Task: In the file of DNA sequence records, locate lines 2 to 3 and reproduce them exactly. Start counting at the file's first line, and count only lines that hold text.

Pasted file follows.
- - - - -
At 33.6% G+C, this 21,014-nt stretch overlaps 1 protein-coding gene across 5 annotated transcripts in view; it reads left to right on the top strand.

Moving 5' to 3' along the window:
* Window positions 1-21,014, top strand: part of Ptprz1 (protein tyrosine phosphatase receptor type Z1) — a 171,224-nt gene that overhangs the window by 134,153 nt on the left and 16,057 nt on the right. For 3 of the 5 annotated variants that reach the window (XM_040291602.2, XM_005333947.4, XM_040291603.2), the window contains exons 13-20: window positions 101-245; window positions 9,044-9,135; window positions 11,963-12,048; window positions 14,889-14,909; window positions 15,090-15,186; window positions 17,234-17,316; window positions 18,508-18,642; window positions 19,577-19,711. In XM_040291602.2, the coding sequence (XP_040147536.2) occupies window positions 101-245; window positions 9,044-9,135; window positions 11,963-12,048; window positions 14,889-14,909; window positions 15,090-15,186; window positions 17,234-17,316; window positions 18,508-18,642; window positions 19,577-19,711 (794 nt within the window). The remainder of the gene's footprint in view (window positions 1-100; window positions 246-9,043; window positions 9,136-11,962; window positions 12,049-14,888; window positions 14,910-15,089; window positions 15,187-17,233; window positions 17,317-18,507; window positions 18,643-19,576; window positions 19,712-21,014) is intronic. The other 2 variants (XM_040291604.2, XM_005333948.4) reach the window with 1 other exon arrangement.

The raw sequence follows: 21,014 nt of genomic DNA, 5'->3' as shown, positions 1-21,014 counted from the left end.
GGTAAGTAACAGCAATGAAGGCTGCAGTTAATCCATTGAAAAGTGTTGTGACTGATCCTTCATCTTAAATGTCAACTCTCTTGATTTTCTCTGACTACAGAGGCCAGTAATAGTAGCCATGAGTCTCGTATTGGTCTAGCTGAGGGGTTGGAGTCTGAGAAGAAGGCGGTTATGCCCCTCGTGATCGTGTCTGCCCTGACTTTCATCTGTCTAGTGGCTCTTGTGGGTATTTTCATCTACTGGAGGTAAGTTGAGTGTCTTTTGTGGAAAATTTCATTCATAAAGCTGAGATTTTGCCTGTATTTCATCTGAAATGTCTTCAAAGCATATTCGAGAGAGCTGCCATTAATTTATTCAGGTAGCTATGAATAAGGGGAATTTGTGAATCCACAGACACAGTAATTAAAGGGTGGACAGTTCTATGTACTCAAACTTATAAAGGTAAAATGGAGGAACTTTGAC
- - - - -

Moving 5' to 3' along the window:
* Window positions 1-21,014, top strand: part of Ptprz1 (protein tyrosine phosphatase receptor type Z1) — a 171,224-nt gene that overhangs the window by 134,153 nt on the left and 16,057 nt on the right. For 3 of the 5 annotated variants that reach the window (XM_040291602.2, XM_005333947.4, XM_040291603.2), the window contains exons 13-20: window positions 101-245; window positions 9,044-9,135; window positions 11,963-12,048; window positions 14,889-14,909; window positions 15,090-15,186; window positions 17,234-17,316; window positions 18,508-18,642; window positions 19,577-19,711. In XM_040291602.2, the coding sequence (XP_040147536.2) occupies window positions 101-245; window positions 9,044-9,135; window positions 11,963-12,048; window positions 14,889-14,909; window positions 15,090-15,186; window positions 17,234-17,316; window positions 18,508-18,642; window positions 19,577-19,711 (794 nt within the window). The remainder of the gene's footprint in view (window positions 1-100; window positions 246-9,043; window positions 9,136-11,962; window positions 12,049-14,888; window positions 14,910-15,089; window positions 15,187-17,233; window positions 17,317-18,507; window positions 18,643-19,576; window positions 19,712-21,014) is intronic. The other 2 variants (XM_040291604.2, XM_005333948.4) reach the window with 1 other exon arrangement.